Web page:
I believe there is even a special % established depending on the nature on win it's about?



posted on Dec, 22 2013 @ 08:15 AM
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reply to post by Wrabbit2000
 


Wow that's unbelievable. Especially at 30%, that's just criminal. So basically, unless the winner was already some what wealthy they wouldn't be able to pay the taxes on non-cash winnings without first converting their winnings into cash? It's just never enough with the government is it. It's amazing that they can find a way to spend all that money and then still require so much deficit spending. It's beyond my imagination how they manage such an amazing feat of incompetence.
edit on 22/12/2013 by ChaoticOrder because: (no reason given)



posted on Dec, 22 2013 @ 08:55 AM
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reply to post by Wrabbit2000
 


Basically IF you really wanted the painting, say for instance a family heirloom to pass down, the tax man will make damn sure you'll have to sell it for the cash amount to get ahead. IE if you couldn't afford the painting in the first place, they make sure you can't have it. Albeit to sell it, there would still be a nice cash gain depending on the amount the "valuable" was worth..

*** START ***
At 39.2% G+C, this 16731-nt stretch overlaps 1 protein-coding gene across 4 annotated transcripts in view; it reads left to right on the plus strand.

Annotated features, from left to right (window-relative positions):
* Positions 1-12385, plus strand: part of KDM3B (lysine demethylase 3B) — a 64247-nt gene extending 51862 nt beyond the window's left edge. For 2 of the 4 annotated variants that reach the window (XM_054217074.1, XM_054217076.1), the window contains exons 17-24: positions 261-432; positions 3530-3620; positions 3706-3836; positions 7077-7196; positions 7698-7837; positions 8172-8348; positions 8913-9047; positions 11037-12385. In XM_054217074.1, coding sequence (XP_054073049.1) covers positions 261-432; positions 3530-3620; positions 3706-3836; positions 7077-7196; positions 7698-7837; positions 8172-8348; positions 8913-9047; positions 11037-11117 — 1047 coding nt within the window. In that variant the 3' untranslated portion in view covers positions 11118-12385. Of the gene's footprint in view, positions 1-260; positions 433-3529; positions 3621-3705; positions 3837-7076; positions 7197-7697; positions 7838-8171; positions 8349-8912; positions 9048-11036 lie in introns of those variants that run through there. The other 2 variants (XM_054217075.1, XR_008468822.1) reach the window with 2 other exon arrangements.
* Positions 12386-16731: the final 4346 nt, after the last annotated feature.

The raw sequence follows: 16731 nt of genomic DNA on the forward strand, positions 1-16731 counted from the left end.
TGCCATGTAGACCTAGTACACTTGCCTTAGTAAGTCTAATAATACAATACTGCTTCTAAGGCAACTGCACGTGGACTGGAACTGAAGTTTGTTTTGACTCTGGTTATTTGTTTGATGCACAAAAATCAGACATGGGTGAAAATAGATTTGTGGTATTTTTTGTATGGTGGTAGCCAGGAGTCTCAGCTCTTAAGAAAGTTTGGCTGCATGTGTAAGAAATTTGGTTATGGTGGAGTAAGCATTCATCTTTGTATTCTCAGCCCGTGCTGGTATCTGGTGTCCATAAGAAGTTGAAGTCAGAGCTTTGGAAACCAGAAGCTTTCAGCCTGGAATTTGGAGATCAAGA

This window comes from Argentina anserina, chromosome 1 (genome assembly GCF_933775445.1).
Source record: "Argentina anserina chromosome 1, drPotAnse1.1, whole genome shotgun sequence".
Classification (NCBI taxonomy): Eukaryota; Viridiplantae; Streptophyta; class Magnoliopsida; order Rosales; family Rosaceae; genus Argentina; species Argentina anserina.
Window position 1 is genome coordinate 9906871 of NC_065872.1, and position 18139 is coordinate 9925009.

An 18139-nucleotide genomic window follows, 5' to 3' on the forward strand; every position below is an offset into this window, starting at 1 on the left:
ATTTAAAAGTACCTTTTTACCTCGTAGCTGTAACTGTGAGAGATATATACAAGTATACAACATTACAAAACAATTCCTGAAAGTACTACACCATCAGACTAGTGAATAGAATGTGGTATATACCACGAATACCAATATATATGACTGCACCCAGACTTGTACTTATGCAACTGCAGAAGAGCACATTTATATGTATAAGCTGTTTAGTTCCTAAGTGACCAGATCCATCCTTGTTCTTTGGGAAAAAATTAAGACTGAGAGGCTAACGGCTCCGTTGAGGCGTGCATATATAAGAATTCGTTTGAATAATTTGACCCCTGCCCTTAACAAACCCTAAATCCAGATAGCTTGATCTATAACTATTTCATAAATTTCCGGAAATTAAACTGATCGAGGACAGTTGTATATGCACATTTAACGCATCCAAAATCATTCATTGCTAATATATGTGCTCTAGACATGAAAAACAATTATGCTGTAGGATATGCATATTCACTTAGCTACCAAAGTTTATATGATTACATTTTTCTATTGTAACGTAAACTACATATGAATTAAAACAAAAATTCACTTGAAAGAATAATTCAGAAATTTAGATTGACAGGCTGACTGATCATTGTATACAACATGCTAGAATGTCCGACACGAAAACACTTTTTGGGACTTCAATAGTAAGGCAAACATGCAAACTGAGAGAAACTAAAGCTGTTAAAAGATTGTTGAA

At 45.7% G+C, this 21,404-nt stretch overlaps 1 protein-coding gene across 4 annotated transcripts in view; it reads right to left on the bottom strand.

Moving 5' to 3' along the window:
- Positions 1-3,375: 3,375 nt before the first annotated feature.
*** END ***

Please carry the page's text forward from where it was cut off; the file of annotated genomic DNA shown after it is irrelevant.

Kinda sucks that your average serf doesn't have the ability to actually win a historic article to pass on to their family. Guess that is a privilege reserved for the Lords and Ladies.....



posted on Dec, 22 2013 @ 08:55 AM
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Why one Earth don't raffles and game shows include the tax in the prizes, that way you actually get to keep what you've just "won".
Sounds like the real winner is always the IRS.

As for keeping a Picasso in your house when the whole world knows you won it?
INvitation for a home invasion imo.
edit on 22-12-2013 by Asktheanimals because: added comment



posted on Dec, 22 2013 @ 09:04 AM
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reply to post by ChaoticOrder
 


It is utterly amazing, isn't it? It was one of my first big shocks..really shocks to my little core...as a kid. I think I'd asked my mom way back..why the local classifieds always had new cars cheaper than the big lots and the same ones... Well, that's when I believe I got my first lesson in Show Business vs. Reality and how the smiles were real on the show .....because they didn't know what was coming next, yet.

It really should be a tax included or something like that... Prizes won, you'd think, WOULD mean that prize is really yours. A Picasso or a finger paiting..whatever.. eh?